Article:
Uber-fan Neville says final goodbye
"In a dream world you play for Manchester United until you're 85 and then you die."
Gary Neville's dreams are not shared by everybody. His is such a single-minded focus that it can appear he commissioned the Stretford End banner, reading "Manchester is my heaven", and neglected to notice two-thirds of the East Stand's flag "United kids wife".
But, while the slowing legs meant Neville fell 50 years short of realising that rather impractical ambition, as Edwin van der Sar said: "He's lived his dream." The dream ended with the admission that he had been exposed at Stoke and West Bromwich Albion, leading to his February retirement; briefly, it was revived. Gary Neville: The Testimonial was a celebration of loyalty, long service and a loathing of all things Liverpudlian. This is a player eulogised in a chant with a pay-off line of "he hates Scousers".
Few footballers have defined themselves quite so much as the uber-fan on the pitch, which explained why the supporters who fell 602 games short of his contribution to United turned out in such numbers. "We haven't had a more loyal and dedicated player in my time at Old Trafford," Sir Alex Ferguson said. "When a player like Neville gives you 20 years of his life, I think we should show our appreciation."
Neville's two footballing families did that. There were three generations on the Old Trafford turf at various points, including interviews with the most-capped international in the family, netball player Tracey, and the patriarch Neville Neville (repetition only became unwelcome at United when Eric Djemba-Djemba joined).
Meanwhile, 24 hours after the team of 2011 won the FA Youth Cup, Old Trafford was transported back to 1992, and the competition's finest collection of talent for half a century. With the Neville brothers occupying either full-back position and a midfield of David Beckham, Paul Scholes, Nicky Butt and Ryan Giggs, it was perhaps the final farewell for a golden generation (unless, of course, they do it all over again for Scholes' testimonial).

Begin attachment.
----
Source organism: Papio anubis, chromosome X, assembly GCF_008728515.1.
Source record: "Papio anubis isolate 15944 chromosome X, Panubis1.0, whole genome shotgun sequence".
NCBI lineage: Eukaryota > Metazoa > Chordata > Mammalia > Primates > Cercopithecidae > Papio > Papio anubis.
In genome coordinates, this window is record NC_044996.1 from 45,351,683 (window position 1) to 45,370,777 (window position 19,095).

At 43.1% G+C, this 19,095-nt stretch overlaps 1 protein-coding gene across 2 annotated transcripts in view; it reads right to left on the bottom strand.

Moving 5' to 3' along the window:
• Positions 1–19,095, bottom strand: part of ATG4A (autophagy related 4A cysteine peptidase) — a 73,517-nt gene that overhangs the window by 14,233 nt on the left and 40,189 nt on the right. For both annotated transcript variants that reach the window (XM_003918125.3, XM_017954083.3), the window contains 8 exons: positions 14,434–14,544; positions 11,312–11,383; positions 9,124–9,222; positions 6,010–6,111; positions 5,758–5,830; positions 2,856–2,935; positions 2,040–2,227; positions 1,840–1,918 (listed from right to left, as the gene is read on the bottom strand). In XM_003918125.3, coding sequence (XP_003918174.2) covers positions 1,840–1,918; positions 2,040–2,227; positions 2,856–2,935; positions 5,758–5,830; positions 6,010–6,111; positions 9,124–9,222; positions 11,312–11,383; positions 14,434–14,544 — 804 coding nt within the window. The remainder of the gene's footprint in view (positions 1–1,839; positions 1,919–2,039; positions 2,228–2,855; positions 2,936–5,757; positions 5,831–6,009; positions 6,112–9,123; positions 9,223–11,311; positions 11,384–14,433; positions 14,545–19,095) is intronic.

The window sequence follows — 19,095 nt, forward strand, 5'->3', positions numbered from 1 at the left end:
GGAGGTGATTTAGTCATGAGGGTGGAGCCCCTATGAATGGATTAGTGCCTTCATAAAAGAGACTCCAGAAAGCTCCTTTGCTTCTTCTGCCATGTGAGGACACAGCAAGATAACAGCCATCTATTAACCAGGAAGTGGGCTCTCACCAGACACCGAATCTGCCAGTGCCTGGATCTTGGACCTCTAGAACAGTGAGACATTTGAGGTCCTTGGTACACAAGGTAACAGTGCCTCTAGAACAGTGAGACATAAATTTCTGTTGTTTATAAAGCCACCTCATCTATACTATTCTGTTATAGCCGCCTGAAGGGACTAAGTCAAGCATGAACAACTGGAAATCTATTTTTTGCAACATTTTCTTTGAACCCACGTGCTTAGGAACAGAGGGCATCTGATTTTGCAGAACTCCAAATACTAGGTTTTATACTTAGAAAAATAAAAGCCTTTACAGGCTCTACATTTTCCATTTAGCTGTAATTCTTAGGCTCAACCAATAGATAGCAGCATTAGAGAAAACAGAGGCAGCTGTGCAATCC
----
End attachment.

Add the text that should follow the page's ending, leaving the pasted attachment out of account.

It was an occasion to induce nostalgia: both Nevilles overlapping enthusiastically, Giggs gliding past opponents, Scholes spreading cross-field passes and needlessly hacking Felipe Melo, Butt offering economical distribution and Beckham bringing the Stretford End to its feet in anticipation as he lined up a free kick. It sailed over the bar, though, another reminder that decline is affecting Fergie's Fledglings.
The Beckham-esque free kick came from a guest who attracted rather less attention, Manuel Giandonato, arcing in off the far post to earn Juventus a 2-1 victory. The Beckham-esque cross, however, was delivered by Neville, who improved his delivery from the flanks after his friend's move to Real Madrid in 2003; Michael Owen, who staged an exhibition of wasteful finishing that was almost rivalled by Bebe, headed it wide.
Simone Pepe had equalised after United opened the scoring with a goal converted by Wayne Rooney and fashioned by the two survivors of the class of '92, Scholes finding Giggs before the footballer who can be named crossed. The proximity of the Champions League final meant stopwatches were at the ready, measuring their contribution: a typically active Rooney, along with Giggs and Scholes, lasted half an hour before, in the least distinguished triple substitution in United's history, they were replaced by Bebe, Gabriel Obertan and Darron Gibson.
John O'Shea figured for 65 minutes while Anderson and Rafael da Silva emerged for the last 25; Beckham played the full 90, suggesting LA Galaxy's requirements figure low on his priority list. Most energetic of all was Phil Neville, whose attempts at stepovers were unconvincing, but who produced an outstanding goal-saving tackle. His brother had departed just before the end, before going off to a predictably rousing reception. The outstanding right-back of the Premier League era became a rare footballer not to score in his own testimonial; after a mere seven strikes in 602 games, that felt somehow appropriate.
Juventus were the opponents on one of the most memorable nights of Neville's career, United's most fondly remembered comeback of 1999 clinching their Champions League final berth, as well as a postscript garnished with tributes (even if Patrice Evra's effort was somewhat bizarre, making reference to Neville helping him to find a house; helpful as that may have been, it is unlikely to be why he is remembered).
As an era has officially ended, Neville goes on into punditry, perhaps coaching with a part-time task as an eco-warrior. The proceeds from his last day as a United player will be given to various charities, some of them environmental causes. Gary Neville is a Red, but also, it appears, a Green.